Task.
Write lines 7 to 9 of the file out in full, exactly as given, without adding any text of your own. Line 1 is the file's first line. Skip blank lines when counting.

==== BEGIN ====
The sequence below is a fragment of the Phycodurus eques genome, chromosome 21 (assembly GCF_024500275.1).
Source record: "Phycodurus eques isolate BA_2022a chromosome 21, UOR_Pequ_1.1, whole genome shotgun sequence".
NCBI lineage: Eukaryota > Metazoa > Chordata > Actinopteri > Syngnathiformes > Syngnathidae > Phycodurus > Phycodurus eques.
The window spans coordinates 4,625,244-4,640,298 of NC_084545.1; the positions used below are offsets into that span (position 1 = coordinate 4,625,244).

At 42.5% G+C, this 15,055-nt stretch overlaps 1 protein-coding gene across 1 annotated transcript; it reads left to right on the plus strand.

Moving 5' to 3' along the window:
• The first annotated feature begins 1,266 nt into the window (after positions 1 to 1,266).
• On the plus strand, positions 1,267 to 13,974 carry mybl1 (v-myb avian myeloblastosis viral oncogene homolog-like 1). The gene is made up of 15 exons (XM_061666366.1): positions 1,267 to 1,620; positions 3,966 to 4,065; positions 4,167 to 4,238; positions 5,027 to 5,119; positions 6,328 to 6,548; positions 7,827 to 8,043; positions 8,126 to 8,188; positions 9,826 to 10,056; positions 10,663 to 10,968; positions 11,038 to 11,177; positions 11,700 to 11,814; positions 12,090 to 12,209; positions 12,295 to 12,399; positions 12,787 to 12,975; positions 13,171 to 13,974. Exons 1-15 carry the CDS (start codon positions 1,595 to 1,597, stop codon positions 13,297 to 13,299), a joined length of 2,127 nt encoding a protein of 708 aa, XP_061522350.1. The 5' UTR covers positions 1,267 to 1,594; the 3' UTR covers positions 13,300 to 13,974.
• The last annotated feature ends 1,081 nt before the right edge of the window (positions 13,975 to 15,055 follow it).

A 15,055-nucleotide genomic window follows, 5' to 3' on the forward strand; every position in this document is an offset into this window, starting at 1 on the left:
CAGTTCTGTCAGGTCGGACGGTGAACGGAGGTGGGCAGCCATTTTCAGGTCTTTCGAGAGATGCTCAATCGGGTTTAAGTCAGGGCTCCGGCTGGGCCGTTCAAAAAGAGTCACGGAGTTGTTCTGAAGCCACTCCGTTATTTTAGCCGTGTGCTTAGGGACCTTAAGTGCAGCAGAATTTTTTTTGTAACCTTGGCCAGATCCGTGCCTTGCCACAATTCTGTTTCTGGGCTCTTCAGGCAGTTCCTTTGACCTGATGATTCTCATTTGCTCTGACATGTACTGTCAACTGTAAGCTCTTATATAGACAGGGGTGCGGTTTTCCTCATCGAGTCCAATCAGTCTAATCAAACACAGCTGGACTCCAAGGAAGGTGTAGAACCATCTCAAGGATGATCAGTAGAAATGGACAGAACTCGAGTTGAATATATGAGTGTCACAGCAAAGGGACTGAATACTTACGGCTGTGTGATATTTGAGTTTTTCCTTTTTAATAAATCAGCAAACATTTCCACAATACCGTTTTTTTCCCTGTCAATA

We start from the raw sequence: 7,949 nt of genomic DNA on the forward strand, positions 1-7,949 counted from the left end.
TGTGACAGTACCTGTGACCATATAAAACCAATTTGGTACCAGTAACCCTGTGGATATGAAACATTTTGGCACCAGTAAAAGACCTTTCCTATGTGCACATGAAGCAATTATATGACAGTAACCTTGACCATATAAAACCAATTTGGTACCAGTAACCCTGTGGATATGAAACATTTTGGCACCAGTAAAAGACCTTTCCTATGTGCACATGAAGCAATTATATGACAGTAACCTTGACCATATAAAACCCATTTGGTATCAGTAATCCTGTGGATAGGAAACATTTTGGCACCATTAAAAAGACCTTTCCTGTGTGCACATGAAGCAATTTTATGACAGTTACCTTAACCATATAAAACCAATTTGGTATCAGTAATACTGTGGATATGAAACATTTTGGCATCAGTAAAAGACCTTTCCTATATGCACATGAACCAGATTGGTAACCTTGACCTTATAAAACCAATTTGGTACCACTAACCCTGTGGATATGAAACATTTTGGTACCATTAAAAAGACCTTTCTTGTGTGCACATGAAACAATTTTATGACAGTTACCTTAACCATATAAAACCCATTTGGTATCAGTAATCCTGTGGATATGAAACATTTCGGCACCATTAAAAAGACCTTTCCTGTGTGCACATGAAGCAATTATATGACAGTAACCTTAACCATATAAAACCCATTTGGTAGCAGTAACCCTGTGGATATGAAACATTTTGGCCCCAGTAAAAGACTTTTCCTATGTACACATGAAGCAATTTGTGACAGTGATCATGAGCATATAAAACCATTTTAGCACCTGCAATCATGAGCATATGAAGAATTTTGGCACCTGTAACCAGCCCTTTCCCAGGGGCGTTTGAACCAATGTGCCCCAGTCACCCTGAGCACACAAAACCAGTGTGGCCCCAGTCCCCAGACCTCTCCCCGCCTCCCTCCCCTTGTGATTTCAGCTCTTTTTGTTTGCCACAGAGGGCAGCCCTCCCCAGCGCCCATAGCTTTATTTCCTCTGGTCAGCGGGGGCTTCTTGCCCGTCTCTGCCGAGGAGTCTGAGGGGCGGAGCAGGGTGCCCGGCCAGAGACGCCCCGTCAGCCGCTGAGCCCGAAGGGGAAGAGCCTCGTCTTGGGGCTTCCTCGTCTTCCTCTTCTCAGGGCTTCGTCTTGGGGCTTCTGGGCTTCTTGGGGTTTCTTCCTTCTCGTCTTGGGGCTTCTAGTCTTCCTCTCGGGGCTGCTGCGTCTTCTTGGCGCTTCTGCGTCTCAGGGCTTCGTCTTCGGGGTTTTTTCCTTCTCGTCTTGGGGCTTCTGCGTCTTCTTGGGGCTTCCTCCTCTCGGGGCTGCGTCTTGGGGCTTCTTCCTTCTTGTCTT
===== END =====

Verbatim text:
• The first annotated feature begins 1,266 nt into the window (after positions 1 to 1,266).
• On the plus strand, positions 1,267 to 13,974 carry mybl1 (v-myb avian myeloblastosis viral oncogene homolog-like 1). The gene is made up of 15 exons (XM_061666366.1): positions 1,267 to 1,620; positions 3,966 to 4,065; positions 4,167 to 4,238; positions 5,027 to 5,119; positions 6,328 to 6,548; positions 7,827 to 8,043; positions 8,126 to 8,188; positions 9,826 to 10,056; positions 10,663 to 10,968; positions 11,038 to 11,177; positions 11,700 to 11,814; positions 12,090 to 12,209; positions 12,295 to 12,399; positions 12,787 to 12,975; positions 13,171 to 13,974. Exons 1-15 carry the CDS (start codon positions 1,595 to 1,597, stop codon positions 13,297 to 13,299), a joined length of 2,127 nt encoding a protein of 708 aa, XP_061522350.1. The 5' UTR covers positions 1,267 to 1,594; the 3' UTR covers positions 13,300 to 13,974.
• The last annotated feature ends 1,081 nt before the right edge of the window (positions 13,975 to 15,055 follow it).